Latin is the mother language of both English as well as French. While there are many similarities among the languages, there are striking differences too. For efficient translation from one language to the other, these differences must be understood clearly.
French is a part of the Romance family language along with Spanish and Italian. English surfaced a lot later than French, and was influenced by the language, when Britain was invaded by Norman in the 11th century. Let us compare the two languages on the basis of alphabets and Grammar.
Alphabet: Both English and French alphabets have the same 26 letters. But French has additional letters with diacritics that are the following – é (acute accent); è à ù (grave accent); ç (cedilla); â ê î ô û (circumflex); and ë ï ü (diaeresis). These alphabets cause problems to the French learners learning English, as when they write after hearing the words, they may write an “i” instead of an “e” and “j” in the place of “g”.
Phonetics: Now here lies the big difference, which causes confusion to the French as English pronunciation and spellings are quite different sometimes. The main problem occurs in the correct articulation of the vowel sounds. For example – ‘ship’ become ‘sheep’ and ‘full’ becomes ‘fool’. Words like ‘clothes’ and ‘them’ also become a problem to pronounce as the French speakers are unused to rolling their tongues while speaking.
Another sound that is missing from French is “h”. Consequently, ‘have’ becomes ‘ave’ and ‘Harry’ is pronounced as ‘arry’. French may find the speaking styles of the English difficult to adapt as the English speakers have the habit of ‘swallowing’ the vowel that is unstressed in the words. For instance, they may find it odd, when the English pronounce ‘tomorrow’ as t’morrow’.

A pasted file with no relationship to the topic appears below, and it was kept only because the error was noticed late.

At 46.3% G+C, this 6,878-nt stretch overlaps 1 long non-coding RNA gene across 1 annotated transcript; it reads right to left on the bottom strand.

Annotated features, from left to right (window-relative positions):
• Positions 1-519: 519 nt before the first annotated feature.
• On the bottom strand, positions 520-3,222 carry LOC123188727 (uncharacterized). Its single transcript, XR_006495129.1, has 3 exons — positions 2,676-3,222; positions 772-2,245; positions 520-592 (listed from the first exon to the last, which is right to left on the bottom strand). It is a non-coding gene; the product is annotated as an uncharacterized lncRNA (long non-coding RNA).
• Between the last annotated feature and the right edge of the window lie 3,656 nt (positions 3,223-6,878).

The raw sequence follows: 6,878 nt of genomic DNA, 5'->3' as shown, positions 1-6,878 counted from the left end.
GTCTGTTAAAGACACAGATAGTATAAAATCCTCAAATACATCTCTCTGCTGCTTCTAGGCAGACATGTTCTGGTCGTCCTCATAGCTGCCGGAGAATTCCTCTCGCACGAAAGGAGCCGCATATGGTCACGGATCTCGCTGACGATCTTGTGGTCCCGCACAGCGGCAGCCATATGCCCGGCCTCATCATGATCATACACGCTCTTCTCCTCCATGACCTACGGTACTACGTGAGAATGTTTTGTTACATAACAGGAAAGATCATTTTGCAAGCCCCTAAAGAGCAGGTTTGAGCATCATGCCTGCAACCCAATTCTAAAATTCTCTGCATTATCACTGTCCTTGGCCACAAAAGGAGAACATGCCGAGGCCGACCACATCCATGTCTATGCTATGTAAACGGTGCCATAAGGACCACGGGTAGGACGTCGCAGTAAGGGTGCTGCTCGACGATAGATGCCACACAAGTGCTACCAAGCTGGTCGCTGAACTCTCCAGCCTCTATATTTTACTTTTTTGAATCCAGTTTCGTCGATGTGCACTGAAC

Grammatical Differences: The similarities first, in the verb and tenses of English and French. Both the languages have auxiliaries, participles, active/passive voice, past/present/future tenses. But there are instances during translation that can lead to the wrong tenses being picked up. This is because, in French, different tenses are used to convey one meaning. Another problem arises due to the fact that the French language does not have the auxiliary-‘do’. That makes asking questions very difficult. This means that a simple question like “Do you have a phone?” will be translated like this- “Have you any access to a phone?”
Sentence Formations: The ‘subject-verb-object syntax’ is the same for both the languages, but there can still be complications in the word order. Some examples of faulty translations include- ‘I play sometimes tennis.’ Or ‘I have too much drunk!’ or ‘It was the book the best I have read.’
When it comes to article use in French, it is generally similar to English, but not exactly the same. French pronouns are gender based on the nouns and so are the adjectives. That is why unskilled translation from English to French may lead to mistakes such as- ‘He is cricketer.’ Or ‘This is the Mary’s flat.’ Or ‘Do you like my purse. He was very cheap.’
Vocabulary: As far as the vocabulary is concerned, being born from Latin, both the languages have many similar and compatible words. But these are more technical words rather than everyday words. Like ‘international’ is the same for both the languages, where as ‘bookstore’ is known as ‘libraire’ in French. All these differences and similarities between the languages must be kept in mind while taking up English to French translation for error free translation.